BY JOE LEARY
SPECIAL TO THE BIR
The United States is the most powerful, resourceful nation in the world, so what goes on here is of intense interest to all other countries. especially Ireland.
In fact, there is so much attention paid to American elections in English-speaking Ireland that two organizations conducted polls of its citizens to determine who they would choose (if they could) between Barack Obama and Mitt Romney.
The results are quite interesting.
In the Gallup International Irish poll, reported on the Irish Central News website, the Irish would vote for Obama over Romney by 96 percent to 4 percent. The Irish Times newspaper survey showed it 79-5 for the president with 16 percent having no opinion.
As a general rule, the Irish media, print and broadcast, report on events in the United States far more than the American media mention news from Ireland. This is particularly true with our elections.
Newspaper and television coverage of the three debates was extensive – even front page news in Dublin. In Belfast, with the British press, the coverage was less so. Events like Missouri senatorial candidate Todd Akin’s comments on the distant likelihood of pregnancy resulting from “legitimate rape” because a woman’s body can somehow prevent it, or the more recent Indiana senatorial candidate Richard Mourdock’s belief that a pregnancy resulting from rape is “God’s will” have received major press coverage. Sara Palin’s malicioius, over the top racial comment regarding “shuck and jive” was well reported in Ireland.
In today’s hi-tech atmosphere, what goes on in Missouri or Indiana or Alaska is immediately available to the world. Well more than 50 percent of all citizens in developed countries carry cell phones that instantly record still pictures and videos complete with sound.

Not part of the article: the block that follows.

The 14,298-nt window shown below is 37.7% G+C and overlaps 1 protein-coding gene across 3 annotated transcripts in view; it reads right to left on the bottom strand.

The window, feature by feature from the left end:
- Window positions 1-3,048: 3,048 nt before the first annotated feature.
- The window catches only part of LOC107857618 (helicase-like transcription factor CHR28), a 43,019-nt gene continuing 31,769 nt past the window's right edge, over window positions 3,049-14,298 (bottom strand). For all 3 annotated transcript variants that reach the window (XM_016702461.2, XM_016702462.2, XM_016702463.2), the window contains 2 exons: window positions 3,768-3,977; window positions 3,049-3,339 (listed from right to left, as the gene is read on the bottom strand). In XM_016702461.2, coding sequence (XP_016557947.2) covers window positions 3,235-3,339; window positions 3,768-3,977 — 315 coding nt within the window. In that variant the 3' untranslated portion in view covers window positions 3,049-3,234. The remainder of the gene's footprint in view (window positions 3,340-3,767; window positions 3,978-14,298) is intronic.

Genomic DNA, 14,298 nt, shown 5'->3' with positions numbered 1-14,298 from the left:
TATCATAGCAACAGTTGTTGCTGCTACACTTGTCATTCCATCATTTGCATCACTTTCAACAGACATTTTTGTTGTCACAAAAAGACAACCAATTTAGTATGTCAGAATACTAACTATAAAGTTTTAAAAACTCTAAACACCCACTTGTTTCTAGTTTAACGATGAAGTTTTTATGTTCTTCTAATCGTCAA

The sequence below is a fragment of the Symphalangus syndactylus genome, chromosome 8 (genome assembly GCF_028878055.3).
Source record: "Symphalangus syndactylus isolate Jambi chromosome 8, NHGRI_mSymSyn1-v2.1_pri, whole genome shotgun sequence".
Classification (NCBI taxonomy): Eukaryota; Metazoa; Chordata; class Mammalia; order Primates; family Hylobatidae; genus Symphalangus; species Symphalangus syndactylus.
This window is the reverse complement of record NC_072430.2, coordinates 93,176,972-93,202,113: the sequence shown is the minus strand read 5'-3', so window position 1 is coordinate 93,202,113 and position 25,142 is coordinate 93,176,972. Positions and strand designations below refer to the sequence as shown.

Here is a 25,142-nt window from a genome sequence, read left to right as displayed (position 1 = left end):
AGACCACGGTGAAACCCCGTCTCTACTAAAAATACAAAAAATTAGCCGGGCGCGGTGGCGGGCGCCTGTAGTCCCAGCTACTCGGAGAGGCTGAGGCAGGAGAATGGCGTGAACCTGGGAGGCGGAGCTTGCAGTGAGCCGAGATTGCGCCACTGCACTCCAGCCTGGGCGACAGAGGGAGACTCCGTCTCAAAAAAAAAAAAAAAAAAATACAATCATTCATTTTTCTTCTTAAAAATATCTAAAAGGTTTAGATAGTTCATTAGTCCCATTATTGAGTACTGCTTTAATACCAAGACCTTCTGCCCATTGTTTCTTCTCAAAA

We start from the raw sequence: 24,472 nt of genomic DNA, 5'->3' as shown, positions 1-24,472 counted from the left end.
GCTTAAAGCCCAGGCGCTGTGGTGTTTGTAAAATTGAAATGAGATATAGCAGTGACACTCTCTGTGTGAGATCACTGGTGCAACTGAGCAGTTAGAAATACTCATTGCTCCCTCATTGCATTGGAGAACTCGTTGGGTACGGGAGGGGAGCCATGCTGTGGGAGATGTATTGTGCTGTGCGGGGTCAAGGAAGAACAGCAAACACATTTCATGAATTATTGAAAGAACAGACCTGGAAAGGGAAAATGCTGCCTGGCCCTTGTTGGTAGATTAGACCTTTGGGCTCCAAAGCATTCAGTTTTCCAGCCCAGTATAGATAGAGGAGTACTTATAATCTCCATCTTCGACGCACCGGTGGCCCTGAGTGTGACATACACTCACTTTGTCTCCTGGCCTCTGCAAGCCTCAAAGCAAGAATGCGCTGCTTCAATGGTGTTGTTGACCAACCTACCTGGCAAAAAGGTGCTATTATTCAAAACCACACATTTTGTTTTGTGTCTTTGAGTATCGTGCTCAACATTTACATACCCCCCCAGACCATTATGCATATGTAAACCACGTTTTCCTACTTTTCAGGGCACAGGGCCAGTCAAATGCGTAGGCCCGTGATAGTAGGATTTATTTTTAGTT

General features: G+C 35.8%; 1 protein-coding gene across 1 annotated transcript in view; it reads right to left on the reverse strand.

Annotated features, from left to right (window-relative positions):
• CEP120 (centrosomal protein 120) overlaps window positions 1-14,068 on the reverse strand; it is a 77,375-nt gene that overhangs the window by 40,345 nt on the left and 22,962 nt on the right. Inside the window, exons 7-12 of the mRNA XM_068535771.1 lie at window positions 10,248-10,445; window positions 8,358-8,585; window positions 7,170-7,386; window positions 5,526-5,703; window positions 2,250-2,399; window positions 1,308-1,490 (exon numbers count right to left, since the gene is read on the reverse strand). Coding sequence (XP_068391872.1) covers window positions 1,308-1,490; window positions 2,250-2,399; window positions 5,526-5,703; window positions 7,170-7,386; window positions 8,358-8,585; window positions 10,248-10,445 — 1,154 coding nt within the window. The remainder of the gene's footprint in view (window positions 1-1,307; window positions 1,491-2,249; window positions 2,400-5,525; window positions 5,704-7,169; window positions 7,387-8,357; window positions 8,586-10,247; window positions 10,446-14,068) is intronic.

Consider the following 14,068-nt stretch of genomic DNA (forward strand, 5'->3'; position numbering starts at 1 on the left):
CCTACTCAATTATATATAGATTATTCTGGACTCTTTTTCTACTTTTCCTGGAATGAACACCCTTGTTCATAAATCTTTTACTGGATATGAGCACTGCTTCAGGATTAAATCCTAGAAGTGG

Romney’s comments dismissing 47 per cent of the American people who don’t pay taxes as unworthy of his attention would never have been public 20 years ago. And the average Irishman or woman is also well aware of Obama’s poor performance in the first debate where he tried to appear presidential and above it all but came off as an unwillingness to engage Romney.
Ireland’s population is estimated to be some 4.5 million; it remains a very small country, with fewer people than Massachuusetts and New York City. It is difficult if not impossible for the average Irish citizen to appreciate the size and complexity of the United States. To be sure, there are very few Americans who understand it all, but we have a better chance of doing so by living here, studying here, and travelling here to appreciate some of our major issues.
What the Irish and many Europeans see is an America that is a very large country thousands of miles away with a hugely powerful military that can sometimes be a bit of a bully. President Bush’s invasion of Iraq mistakenly looking for weapons of mass destruction with only Great Britain as our major ally offers a good example of that assessment. Even American success in winning Olympic medals can bring out some of the same feelings that many Bostonians have about the New York Yankees.
The Irish and most Europeans seem to want to continue the same friendly relations that have begun under President Obama, and they are watching us carefully. When the Irish wake up on Wed., Nov. 7, among the very first things they will do is check on our election results.